To get a sense of the overall performance of the drives, we’ve given each model a proportional score in each real world benchmark series (loading, application, file copying, and installation), with each set equally weighted. The scale has been adjusted with the MX100 512GB as the reference point at 100 points.
With this scoring system, the MX100 comes out in front of most of the field
thanks primarily to a strong showing in the file copy tests. It didn’t surpass
the Samsung 840 Pro, however, while the 850 Pro squeaked past its predecessor
by two points. RAPID mode somehow negatively impacted the 850 Pro in a few of
the tests, but dramatic gains in other areas provided an overall improvement
of 2%. Note that this was with 4GB of RAM only, so only 1GB was reserved for
RAPID mode. Gains could be much higher with more system memory installed.
Energy efficiency was mixed bag for the two drives. Strangely, the MX100 used
almost the same amount of power idling as it did during random read seek test.
The idle figure is surprisingly high while the seek figure is shockingly low.
The 850 Pro had similar idle consumption to its predecessors, but there was
a 70% increase when seeking. The MX100 apparently is more efficient as an primarily
active drive, while the 850 Pro is more thrifty when inactive.
As solid state drives have no spinning platters or moving parts of any kind,
they are effectively silent storage devices. It is possible that there could
be a tiny bit of electronic noise (typically a high pitched squeal) being emitted,
either intermittently depending on task, or continuously, but neither the MX100
or 850 Pro samples made so much as a peep.
Crucial MX100 512GB
The most striking thing about the Crucial MX100 512GB is its price of just
US$210. At $0.41/GB, it offers the best value on the SSD market today
in the ~500GB capacity range (the 128GB and 256GB models are also priced similarly).
Despite the aggressive pricing, it doesn’t perform like a cut-rate drive, posting
excellent results in our real world performance tests, only surpassed by Samsung’s
840 Pro and 850 Pro 256GB.
It’s a fantastic best bang-for-your-buck SSD, a definite plus considering SSDs
still carry a hefty premium over mechanical hard drives.
The only thing we can really criticize is its idle power consumption. It uses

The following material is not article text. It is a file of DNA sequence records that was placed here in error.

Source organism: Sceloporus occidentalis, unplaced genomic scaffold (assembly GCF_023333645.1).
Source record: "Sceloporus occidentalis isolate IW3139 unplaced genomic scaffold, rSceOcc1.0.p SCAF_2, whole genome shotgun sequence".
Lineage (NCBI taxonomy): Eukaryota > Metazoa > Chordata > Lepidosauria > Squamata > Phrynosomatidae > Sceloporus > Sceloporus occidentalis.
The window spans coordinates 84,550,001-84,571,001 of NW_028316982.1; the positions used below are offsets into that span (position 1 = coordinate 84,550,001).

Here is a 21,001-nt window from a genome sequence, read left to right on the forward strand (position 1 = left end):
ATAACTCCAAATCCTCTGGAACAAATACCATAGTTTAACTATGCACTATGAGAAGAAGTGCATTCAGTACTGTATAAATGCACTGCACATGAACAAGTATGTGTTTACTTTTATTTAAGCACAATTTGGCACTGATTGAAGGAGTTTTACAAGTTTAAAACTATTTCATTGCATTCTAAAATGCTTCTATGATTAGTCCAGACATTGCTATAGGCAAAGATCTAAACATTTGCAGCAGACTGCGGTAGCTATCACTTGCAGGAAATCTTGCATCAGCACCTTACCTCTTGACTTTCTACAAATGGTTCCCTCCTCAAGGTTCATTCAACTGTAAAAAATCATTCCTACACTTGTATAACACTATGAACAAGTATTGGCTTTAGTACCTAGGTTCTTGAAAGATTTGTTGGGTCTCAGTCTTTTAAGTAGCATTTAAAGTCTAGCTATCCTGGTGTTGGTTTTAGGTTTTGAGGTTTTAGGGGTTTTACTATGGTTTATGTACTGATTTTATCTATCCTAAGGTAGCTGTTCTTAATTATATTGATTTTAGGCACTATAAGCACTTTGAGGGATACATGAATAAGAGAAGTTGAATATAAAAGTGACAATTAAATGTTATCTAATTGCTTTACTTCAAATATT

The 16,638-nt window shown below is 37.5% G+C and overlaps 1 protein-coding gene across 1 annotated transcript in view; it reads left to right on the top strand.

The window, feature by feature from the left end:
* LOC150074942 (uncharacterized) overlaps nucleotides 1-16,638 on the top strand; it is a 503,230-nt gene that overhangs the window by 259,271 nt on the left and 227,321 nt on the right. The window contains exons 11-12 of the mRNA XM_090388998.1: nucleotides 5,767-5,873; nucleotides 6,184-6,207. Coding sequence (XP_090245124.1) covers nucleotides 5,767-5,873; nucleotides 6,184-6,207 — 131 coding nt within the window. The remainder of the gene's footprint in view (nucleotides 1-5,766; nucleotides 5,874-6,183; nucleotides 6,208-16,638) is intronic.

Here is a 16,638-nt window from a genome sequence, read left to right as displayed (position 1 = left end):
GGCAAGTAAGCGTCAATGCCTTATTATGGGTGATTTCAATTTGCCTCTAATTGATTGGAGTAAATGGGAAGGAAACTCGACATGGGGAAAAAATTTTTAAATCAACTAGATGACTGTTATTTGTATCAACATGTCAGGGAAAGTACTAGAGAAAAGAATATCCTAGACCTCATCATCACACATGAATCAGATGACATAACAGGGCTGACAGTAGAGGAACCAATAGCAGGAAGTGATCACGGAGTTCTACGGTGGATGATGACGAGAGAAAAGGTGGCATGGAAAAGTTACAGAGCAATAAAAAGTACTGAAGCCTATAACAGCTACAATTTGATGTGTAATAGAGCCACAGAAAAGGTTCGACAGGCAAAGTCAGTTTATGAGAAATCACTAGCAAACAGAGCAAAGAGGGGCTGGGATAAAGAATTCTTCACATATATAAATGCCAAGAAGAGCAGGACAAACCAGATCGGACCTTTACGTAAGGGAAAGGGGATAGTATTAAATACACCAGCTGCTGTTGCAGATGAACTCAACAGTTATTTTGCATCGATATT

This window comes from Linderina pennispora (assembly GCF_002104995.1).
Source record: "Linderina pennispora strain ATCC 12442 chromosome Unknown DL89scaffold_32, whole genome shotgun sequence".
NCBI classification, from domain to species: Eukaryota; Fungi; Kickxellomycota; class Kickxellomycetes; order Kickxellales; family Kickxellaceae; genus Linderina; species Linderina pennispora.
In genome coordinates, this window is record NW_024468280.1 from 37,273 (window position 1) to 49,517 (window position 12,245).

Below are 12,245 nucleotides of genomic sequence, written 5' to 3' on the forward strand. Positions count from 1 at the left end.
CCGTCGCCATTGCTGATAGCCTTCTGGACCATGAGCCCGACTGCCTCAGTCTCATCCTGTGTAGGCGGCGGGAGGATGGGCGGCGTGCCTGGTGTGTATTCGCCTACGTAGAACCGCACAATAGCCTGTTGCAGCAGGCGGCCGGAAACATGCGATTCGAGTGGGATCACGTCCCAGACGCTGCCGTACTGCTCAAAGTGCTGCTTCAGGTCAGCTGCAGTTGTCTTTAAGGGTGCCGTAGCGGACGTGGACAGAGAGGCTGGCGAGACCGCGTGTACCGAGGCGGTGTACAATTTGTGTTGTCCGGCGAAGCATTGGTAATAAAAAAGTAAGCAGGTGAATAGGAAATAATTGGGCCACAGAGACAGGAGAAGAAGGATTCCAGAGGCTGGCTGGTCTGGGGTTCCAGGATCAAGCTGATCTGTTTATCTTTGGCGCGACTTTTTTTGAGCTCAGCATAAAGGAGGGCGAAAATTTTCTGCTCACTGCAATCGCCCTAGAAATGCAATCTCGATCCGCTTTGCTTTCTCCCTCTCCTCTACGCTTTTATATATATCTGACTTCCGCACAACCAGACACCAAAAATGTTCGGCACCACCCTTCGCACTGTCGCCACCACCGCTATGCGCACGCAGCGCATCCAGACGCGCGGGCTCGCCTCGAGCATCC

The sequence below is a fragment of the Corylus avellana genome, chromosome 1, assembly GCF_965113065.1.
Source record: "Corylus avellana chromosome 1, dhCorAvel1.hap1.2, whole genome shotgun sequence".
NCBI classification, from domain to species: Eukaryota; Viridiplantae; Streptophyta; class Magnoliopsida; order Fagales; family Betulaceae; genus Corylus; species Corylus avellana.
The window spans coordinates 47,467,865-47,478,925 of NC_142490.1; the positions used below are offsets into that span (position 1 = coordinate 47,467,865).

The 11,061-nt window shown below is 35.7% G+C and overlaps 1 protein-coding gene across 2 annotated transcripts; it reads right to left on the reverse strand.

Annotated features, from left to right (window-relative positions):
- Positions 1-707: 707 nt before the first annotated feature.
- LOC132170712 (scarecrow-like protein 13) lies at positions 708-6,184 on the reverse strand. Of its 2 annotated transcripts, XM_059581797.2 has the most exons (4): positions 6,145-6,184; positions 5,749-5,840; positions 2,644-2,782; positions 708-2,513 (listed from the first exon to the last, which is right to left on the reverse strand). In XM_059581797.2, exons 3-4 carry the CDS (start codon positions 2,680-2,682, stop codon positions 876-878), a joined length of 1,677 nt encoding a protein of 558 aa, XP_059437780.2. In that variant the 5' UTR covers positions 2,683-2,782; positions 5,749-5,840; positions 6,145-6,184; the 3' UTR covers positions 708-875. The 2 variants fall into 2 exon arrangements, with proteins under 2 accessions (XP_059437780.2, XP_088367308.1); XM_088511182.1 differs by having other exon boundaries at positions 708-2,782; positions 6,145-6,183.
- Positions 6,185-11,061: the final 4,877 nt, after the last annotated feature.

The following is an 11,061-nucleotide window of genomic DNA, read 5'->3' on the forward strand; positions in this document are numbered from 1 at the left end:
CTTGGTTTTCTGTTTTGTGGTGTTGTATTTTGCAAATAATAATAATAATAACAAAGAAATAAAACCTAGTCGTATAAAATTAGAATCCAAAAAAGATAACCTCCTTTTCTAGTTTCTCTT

just over 1W when inactive, which is two to three times more than a typical
SSD. This is negligible in a desktop system, but as a 7 mm thick drive, it’s
obviously a viable option for an ultrabook drive replacement. For notebooks
that sit idle for long stretches of time, the MX100 won’t improve battery life.
On the other hand, its power consumption during random reads was quite low,
so if the mobile machine is constantly being used, run time might be extended
Samsung 850 Pro 256GB
As unlikely as it seems, every time we receive a new Samsung SSD for evaluation,
it performs better than its predecessor, raising the bar for all other SSDs
in the process. The 850 Pro 256GB took first place in our real world performance
tests, giving Samsung a streak of three consecutive victories. The only disappointment
is the margin of improvement — the 850 Pro isn’t as much a step up as the
840 Pro was over the 830.
However, if you have some excess system memory, Samsung’s RAPID mode is capable
of leveraging that extra RAM to give the 850 Pro a small boost, extending its
lead even farther.
The 850 Pro 256GB is currently selling for US$190, making it almost
twice as expensive per byte as the MX100. This would be outrageous based on
performance alone, but you’re not just paying for an extra peppy drive. Its
specified 150TB write endurance is more than double that of the MX100 512GB.
This translates to 42GB of data written to the drive every day for the duration
of the warranty period, an incredible 10 years. Sure, it may not keep up with
new competitors in three or four years time, and become obsolete after five
or six, but it’s still nice to see a manufacturer back up their rhetoric in
writing, especially a flagship product.
The Crucial MX100 512GB receives the SPCR Editor’s Choice Award
The Samsung 850 Pro 256GB is recommended by SPCR
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WD Red 6TB and 1TB (2.5-inch) Hard Drives
Seagate Enterprise Class v4 6TB Hard Drive
Samsung 840 Pro 256GB SSD
Seagate NAS HDD 4TB
Western Digital Red 4TB & Se 4TB Hard Drives
ADATA XPG SX300 128GB & Intel 525 Series 180GB mSATA SSDs